The next day, we completed our tour with the guide and he dropped us off at the base of the monastery. We could climb the 850 steps for the view, or turn back. Duh, we climbed. I was slow. I stopped a lot. Cheyne and Yossi stopped with me, and made me laugh through my frustrations of holding them back. I literally staggered to the top and collapsed. I looked back and forth between the monastery and the people bounding up behind me. Tears were pooling in my eyes because I couldn’t believe what my body had just accomplished, and at the same time I was angry that it couldn’t do all the things I asked of it. Cheyne came and sat down next to me and saw my sadness. “I just don’t understand why I can’t be like them,” I said. “Honey, they don’t have a chronic disease.” And that simple response carried so much compassion and gentleness that it allowed me to give myself a break. I’ll never forget how sweet that moment was with him.  

So we all know now that despite everything, I’m still alive. Thanks to science. After Israel and Jordan, I came back home and started nursing school. Smash cut to: drama, tears, frustration, questioning every life choice…..I am now a nurse. Hooray. I guess.

And I live in Asheville! I wish I could say I concocted some grand scheme to get here, but the reality is much less dramatic. A friend was applying to hospitals out of state and when she told me she applied to Asheville, I thought “That sounds cool. I’ll apply too.” So I did, accepted the job, and moved. And actually that is probably the most Erin thing I could have done to get here. 

I never imagined my life would unfold in this way. I feel happiness and contentment on levels so deep I didn’t know these wells ran beneath the surface. These mountains and these waterfalls have soothed my soul in ways I didn’t know I needed or wanted. I’m absorbing everything in this new space. My anxiety has decreased, and subsequently so has my pharmaceutical intake. My days off entail discovering a waterfall, hiking, watching the sun set over the mountains, exploring wineries, or just being outside in a general way and not wanting to kill myself because the sun is friendly here. I’m going white water rafting on class IV rapids this week. I fucking LOVE this.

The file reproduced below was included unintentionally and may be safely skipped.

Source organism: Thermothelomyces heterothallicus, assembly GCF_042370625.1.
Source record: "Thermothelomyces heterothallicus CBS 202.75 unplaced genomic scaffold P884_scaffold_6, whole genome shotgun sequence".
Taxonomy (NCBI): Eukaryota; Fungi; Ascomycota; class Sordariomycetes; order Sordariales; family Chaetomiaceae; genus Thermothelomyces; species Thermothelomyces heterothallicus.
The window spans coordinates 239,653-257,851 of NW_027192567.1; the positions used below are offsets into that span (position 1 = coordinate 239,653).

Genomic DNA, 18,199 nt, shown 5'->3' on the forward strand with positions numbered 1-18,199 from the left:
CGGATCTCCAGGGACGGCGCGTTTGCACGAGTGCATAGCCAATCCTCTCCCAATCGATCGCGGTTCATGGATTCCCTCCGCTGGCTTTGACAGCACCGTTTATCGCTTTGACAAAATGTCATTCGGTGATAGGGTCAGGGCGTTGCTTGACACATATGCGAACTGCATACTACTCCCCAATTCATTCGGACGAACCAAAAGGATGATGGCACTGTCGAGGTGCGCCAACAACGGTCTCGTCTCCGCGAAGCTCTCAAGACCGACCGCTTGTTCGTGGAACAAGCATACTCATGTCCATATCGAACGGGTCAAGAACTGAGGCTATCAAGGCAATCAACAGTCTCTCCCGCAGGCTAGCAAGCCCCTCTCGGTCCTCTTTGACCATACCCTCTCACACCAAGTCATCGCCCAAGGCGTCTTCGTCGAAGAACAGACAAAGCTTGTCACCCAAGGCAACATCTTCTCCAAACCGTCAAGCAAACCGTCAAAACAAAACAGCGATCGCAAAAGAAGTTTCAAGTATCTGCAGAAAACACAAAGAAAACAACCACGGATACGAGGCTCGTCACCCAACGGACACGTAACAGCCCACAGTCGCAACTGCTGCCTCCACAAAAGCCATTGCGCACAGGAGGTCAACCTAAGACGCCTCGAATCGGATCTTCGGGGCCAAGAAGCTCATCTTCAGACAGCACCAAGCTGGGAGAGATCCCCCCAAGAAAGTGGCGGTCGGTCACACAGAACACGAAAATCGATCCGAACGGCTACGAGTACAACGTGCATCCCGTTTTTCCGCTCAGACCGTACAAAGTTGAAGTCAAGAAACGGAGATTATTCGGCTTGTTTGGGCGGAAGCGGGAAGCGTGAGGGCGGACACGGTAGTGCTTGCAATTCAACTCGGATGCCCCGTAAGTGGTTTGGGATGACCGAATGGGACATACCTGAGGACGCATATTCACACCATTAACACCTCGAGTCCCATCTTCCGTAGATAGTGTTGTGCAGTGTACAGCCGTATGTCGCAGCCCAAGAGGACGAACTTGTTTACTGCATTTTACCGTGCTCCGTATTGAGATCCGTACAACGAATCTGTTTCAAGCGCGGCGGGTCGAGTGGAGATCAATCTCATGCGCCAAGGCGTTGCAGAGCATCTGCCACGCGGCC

However! It’s not all puppies and rainbows, guys. Don’t worry. I could never upset the balance of the universe. I hate being a nurse. Yeah, I said it. My hospital sucks. We are chronically understaffed, underpaid, and overworked. It’s not at all the fantasy they paint for you in school. But I’m not alone, and that solidarity binds me with my colleagues. The people on my floor are some of the smartest, kindest, supportive, open-minded people a girl can know, with the darkest senses of humor. My tribe. How did I get this lucky? Work simultaneously feels like a party and like walking the death march. I’m okay with it, because Asheville was never going to be long term. It was always a stepping stone to traveling. But now that I’m here, I’m not sure when I’ll be done with this place. I won’t be ready to leave until I’ve squeezed everything out of her. This may take a while. In the meantime, I’ll keep adventuring with my new adventurous friends. Plus I just recently discovered an authentic taqueria where I can fill up on real Mexican tacos to my heart’s content. I’ll be good for a while because honestly that was the only thing missing.

One thing I’ve noticed – I’ve stopped worrying about the future. I’m not sure when that happened, but I do know when I recognized it. I took myself to Mexico in January as a graduation present to myself. 3 weeks in one of my favorite countries – I was blissed out. I remember standing on my balcony in Puerto Vallarta, watching the waves roll in, the sun start to set, and a smattering of sailboats dotting the horizon and becoming silhouettes against the fading light. What a perfect time to feel gratitude and appreciation for my life. Conversely, what a perfect time for anxiety to rise into my throat. My heart rate increased as thought about not passing my NCLEX, and how all my plans would have to be put on hold. Or worse, I would pass, and I would move to Asheville and not make any friends and spend all my days in the dark and lonely and sad. I felt this panic climbing up from my bowels, clawing it’s way into my mind and trying to take root and I STOPPED IT. I’ve never done that before. But I literally spoke to it and said “No, no. Not now. Now is for Mexico.” AND IT WENT AWAY. And, spoiler alert: everything worked out better than I imagined.

This post is all over the place.  I guess that’s what happens when you haven’t posted in (gulp) years. But I’m still paying for this domain so let’s do this. Here are the bullet points:

  • I live in the mountains (How do I ever get used to this?? It’s extraordinary)
  • I’m a nurse on a Trauma Care floor 
  • I turned 40 last month and went to Charleston to celebrate with people I love
  • I upgraded from a manual stick shift to an automatic 
  • I’m still teaching myself how to play the guitar
  • I have lots of new friends 
  • I’m really happy 🙂
  • I own hiking boots and Tevas now (new topography = new shoes)
  • I travel somewhere new every month 
  • I get 12 weeks vacation per year (I arrange my schedule to have a week off every month. WHY WOULD I NOT?!)
  • My first floor patio is full of furniture and plants and other fun stuff and no one has stolen a thing (still surprised by this)